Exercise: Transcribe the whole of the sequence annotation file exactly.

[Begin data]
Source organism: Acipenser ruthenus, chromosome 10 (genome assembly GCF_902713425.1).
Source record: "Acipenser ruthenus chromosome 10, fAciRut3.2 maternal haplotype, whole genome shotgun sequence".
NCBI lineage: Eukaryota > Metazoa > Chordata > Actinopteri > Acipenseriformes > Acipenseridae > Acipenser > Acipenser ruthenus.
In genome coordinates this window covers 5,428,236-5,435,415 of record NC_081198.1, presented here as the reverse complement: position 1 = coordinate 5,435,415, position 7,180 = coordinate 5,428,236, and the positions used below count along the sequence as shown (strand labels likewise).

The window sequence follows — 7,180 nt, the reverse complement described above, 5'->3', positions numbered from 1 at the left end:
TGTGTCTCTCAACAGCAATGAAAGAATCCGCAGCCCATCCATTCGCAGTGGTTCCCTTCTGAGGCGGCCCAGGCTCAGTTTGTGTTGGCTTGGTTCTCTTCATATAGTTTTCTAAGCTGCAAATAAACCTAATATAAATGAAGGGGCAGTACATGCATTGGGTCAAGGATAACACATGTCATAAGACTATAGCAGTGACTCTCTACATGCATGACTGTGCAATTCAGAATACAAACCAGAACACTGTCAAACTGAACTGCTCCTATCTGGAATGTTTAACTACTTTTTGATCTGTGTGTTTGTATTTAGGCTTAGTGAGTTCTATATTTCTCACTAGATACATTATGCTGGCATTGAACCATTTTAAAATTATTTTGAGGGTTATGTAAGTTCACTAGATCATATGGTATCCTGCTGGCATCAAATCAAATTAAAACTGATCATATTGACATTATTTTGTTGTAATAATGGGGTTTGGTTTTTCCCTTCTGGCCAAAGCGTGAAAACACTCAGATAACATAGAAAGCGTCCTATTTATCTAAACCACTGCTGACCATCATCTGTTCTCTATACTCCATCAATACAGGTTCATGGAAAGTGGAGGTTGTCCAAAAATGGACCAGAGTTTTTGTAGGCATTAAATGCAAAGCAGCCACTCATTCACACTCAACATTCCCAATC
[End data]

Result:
Source organism: Acipenser ruthenus, chromosome 10 (genome assembly GCF_902713425.1).
Source record: "Acipenser ruthenus chromosome 10, fAciRut3.2 maternal haplotype, whole genome shotgun sequence".
NCBI lineage: Eukaryota > Metazoa > Chordata > Actinopteri > Acipenseriformes > Acipenseridae > Acipenser > Acipenser ruthenus.
In genome coordinates this window covers 5,428,236-5,435,415 of record NC_081198.1, presented here as the reverse complement: position 1 = coordinate 5,435,415, position 7,180 = coordinate 5,428,236, and the positions used below count along the sequence as shown (strand labels likewise).

The window sequence follows — 7,180 nt, the reverse complement described above, 5'->3', positions numbered from 1 at the left end:
TGTGTCTCTCAACAGCAATGAAAGAATCCGCAGCCCATCCATTCGCAGTGGTTCCCTTCTGAGGCGGCCCAGGCTCAGTTTGTGTTGGCTTGGTTCTCTTCATATAGTTTTCTAAGCTGCAAATAAACCTAATATAAATGAAGGGGCAGTACATGCATTGGGTCAAGGATAACACATGTCATAAGACTATAGCAGTGACTCTCTACATGCATGACTGTGCAATTCAGAATACAAACCAGAACACTGTCAAACTGAACTGCTCCTATCTGGAATGTTTAACTACTTTTTGATCTGTGTGTTTGTATTTAGGCTTAGTGAGTTCTATATTTCTCACTAGATACATTATGCTGGCATTGAACCATTTTAAAATTATTTTGAGGGTTATGTAAGTTCACTAGATCATATGGTATCCTGCTGGCATCAAATCAAATTAAAACTGATCATATTGACATTATTTTGTTGTAATAATGGGGTTTGGTTTTTCCCTTCTGGCCAAAGCGTGAAAACACTCAGATAACATAGAAAGCGTCCTATTTATCTAAACCACTGCTGACCATCATCTGTTCTCTATACTCCATCAATACAGGTTCATGGAAAGTGGAGGTTGTCCAAAAATGGACCAGAGTTTTTGTAGGCATTAAATGCAAAGCAGCCACTCATTCACACTCAACATTCCCAATC